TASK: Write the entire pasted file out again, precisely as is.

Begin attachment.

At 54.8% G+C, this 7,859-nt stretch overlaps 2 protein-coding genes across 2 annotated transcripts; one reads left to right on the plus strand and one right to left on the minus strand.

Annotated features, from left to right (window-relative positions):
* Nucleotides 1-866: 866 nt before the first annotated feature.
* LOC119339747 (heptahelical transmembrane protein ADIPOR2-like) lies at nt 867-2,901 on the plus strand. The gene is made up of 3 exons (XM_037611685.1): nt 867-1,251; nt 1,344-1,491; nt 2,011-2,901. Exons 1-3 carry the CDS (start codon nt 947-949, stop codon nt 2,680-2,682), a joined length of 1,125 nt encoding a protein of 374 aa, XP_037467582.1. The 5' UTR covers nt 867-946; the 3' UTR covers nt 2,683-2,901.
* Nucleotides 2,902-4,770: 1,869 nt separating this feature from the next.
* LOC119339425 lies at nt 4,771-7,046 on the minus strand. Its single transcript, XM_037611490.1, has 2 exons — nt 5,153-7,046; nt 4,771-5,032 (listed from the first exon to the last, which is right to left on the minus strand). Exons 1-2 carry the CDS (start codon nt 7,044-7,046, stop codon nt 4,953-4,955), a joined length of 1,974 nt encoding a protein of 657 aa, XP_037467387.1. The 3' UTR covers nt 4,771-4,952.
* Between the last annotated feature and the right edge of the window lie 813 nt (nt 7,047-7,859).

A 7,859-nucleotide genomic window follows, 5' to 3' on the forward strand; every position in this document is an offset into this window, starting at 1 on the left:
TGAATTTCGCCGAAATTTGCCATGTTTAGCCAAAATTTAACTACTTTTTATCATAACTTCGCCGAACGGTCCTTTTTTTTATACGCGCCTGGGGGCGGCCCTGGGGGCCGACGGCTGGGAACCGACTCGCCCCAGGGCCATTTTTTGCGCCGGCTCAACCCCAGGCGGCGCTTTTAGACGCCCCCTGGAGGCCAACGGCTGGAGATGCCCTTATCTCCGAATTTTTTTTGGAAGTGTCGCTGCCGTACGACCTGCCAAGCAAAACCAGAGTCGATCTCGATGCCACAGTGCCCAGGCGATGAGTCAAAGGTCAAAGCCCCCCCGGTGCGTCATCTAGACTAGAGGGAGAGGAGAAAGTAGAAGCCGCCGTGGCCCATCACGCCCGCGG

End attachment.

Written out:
At 54.8% G+C, this 7,859-nt stretch overlaps 2 protein-coding genes across 2 annotated transcripts; one reads left to right on the plus strand and one right to left on the minus strand.

Annotated features, from left to right (window-relative positions):
* Nucleotides 1-866: 866 nt before the first annotated feature.
* LOC119339747 (heptahelical transmembrane protein ADIPOR2-like) lies at nt 867-2,901 on the plus strand. The gene is made up of 3 exons (XM_037611685.1): nt 867-1,251; nt 1,344-1,491; nt 2,011-2,901. Exons 1-3 carry the CDS (start codon nt 947-949, stop codon nt 2,680-2,682), a joined length of 1,125 nt encoding a protein of 374 aa, XP_037467582.1. The 5' UTR covers nt 867-946; the 3' UTR covers nt 2,683-2,901.
* Nucleotides 2,902-4,770: 1,869 nt separating this feature from the next.
* LOC119339425 lies at nt 4,771-7,046 on the minus strand. Its single transcript, XM_037611490.1, has 2 exons — nt 5,153-7,046; nt 4,771-5,032 (listed from the first exon to the last, which is right to left on the minus strand). Exons 1-2 carry the CDS (start codon nt 7,044-7,046, stop codon nt 4,953-4,955), a joined length of 1,974 nt encoding a protein of 657 aa, XP_037467387.1. The 3' UTR covers nt 4,771-4,952.
* Between the last annotated feature and the right edge of the window lie 813 nt (nt 7,047-7,859).

A 7,859-nucleotide genomic window follows, 5' to 3' on the forward strand; every position in this document is an offset into this window, starting at 1 on the left:
TGAATTTCGCCGAAATTTGCCATGTTTAGCCAAAATTTAACTACTTTTTATCATAACTTCGCCGAACGGTCCTTTTTTTTATACGCGCCTGGGGGCGGCCCTGGGGGCCGACGGCTGGGAACCGACTCGCCCCAGGGCCATTTTTTGCGCCGGCTCAACCCCAGGCGGCGCTTTTAGACGCCCCCTGGAGGCCAACGGCTGGAGATGCCCTTATCTCCGAATTTTTTTTGGAAGTGTCGCTGCCGTACGACCTGCCAAGCAAAACCAGAGTCGATCTCGATGCCACAGTGCCCAGGCGATGAGTCAAAGGTCAAAGCCCCCCCGGTGCGTCATCTAGACTAGAGGGAGAGGAGAAAGTAGAAGCCGCCGTGGCCCATCACGCCCGCGG